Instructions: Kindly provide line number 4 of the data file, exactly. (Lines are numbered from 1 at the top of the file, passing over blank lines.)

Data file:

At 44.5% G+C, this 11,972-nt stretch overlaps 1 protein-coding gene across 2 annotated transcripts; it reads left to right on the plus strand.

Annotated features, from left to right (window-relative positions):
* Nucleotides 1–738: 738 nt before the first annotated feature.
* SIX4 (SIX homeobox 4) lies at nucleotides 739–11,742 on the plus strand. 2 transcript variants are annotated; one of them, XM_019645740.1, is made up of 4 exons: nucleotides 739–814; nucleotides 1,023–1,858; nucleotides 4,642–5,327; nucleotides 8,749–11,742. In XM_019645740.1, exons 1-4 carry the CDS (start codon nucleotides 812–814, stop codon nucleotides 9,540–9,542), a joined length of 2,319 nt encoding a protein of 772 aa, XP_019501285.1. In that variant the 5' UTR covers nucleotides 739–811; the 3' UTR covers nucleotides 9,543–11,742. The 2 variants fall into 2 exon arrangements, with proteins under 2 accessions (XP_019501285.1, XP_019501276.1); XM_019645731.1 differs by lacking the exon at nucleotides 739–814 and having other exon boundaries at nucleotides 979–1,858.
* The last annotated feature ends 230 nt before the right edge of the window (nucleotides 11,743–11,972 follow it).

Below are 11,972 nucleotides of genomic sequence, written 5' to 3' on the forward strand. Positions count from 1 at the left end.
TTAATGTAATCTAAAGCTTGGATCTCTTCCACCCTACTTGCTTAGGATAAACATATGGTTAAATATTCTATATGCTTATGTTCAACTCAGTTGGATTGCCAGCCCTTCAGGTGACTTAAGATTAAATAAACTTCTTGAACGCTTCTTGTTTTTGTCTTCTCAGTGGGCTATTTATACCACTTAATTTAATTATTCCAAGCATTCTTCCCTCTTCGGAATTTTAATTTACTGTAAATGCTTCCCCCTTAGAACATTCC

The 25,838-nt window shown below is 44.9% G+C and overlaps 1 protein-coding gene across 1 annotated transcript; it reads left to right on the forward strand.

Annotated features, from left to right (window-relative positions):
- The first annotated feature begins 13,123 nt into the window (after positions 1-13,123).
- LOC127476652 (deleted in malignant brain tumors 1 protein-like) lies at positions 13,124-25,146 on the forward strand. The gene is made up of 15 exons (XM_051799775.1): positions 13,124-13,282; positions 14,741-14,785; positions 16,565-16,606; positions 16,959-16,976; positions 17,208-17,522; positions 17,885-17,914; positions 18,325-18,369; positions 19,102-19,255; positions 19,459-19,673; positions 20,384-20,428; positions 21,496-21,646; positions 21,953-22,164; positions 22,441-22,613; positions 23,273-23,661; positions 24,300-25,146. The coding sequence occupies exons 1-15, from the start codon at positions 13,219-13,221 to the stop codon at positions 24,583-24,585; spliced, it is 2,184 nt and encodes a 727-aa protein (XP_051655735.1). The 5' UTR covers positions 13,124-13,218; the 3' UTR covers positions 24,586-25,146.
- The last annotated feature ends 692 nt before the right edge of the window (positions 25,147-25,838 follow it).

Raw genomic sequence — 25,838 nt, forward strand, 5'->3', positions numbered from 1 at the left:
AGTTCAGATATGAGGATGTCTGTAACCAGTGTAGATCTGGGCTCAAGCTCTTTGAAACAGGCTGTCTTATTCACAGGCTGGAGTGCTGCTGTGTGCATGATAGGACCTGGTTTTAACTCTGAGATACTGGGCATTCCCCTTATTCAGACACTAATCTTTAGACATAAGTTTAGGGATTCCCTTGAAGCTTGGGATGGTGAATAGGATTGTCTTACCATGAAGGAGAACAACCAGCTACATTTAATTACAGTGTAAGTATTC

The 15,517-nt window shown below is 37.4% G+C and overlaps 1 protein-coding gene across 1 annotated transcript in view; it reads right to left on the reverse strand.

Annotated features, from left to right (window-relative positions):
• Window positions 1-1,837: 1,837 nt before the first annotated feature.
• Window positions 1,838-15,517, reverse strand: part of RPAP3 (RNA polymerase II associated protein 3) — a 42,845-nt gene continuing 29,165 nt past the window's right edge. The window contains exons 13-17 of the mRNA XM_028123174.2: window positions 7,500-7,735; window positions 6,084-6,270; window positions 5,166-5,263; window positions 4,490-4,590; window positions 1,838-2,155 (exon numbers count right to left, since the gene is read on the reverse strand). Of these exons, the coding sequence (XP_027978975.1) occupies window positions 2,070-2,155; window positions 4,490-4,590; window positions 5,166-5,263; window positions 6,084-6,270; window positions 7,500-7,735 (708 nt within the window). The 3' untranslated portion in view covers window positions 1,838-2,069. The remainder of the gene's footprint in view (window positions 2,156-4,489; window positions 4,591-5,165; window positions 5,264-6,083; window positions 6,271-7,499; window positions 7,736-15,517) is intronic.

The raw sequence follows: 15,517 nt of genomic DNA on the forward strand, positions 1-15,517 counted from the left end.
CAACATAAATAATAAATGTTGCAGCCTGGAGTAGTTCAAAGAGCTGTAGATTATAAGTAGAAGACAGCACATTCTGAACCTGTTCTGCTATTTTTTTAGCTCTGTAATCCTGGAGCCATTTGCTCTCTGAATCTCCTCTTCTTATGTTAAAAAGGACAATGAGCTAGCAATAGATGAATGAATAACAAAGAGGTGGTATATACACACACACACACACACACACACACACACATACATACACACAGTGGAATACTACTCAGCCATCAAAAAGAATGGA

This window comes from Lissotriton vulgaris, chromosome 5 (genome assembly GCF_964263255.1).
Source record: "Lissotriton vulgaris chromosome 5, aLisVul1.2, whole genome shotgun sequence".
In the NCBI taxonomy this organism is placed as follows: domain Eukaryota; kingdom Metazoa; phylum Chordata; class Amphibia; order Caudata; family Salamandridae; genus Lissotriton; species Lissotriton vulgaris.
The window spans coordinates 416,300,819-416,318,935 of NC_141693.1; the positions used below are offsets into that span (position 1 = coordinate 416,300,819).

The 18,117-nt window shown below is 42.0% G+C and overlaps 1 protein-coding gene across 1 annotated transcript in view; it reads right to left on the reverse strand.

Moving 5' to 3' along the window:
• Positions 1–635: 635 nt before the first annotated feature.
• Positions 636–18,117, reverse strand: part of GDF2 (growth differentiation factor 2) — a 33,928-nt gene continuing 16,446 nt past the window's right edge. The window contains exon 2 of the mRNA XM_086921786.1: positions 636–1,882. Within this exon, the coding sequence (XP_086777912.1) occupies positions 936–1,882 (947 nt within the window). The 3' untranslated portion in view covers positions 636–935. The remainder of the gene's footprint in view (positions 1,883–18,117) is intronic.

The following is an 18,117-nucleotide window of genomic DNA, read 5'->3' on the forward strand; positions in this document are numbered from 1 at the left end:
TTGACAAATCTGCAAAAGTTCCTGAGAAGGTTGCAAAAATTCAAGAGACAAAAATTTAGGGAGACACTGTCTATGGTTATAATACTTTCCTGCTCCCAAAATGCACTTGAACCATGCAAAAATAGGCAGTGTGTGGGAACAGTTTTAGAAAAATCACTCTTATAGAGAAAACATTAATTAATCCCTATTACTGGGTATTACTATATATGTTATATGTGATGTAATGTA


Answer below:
* SIX4 (SIX homeobox 4) lies at nucleotides 739–11,742 on the plus strand. 2 transcript variants are annotated; one of them, XM_019645740.1, is made up of 4 exons: nucleotides 739–814; nucleotides 1,023–1,858; nucleotides 4,642–5,327; nucleotides 8,749–11,742. In XM_019645740.1, exons 1-4 carry the CDS (start codon nucleotides 812–814, stop codon nucleotides 9,540–9,542), a joined length of 2,319 nt encoding a protein of 772 aa, XP_019501285.1. In that variant the 5' UTR covers nucleotides 739–811; the 3' UTR covers nucleotides 9,543–11,742. The 2 variants fall into 2 exon arrangements, with proteins under 2 accessions (XP_019501285.1, XP_019501276.1); XM_019645731.1 differs by lacking the exon at nucleotides 739–814 and having other exon boundaries at nucleotides 979–1,858.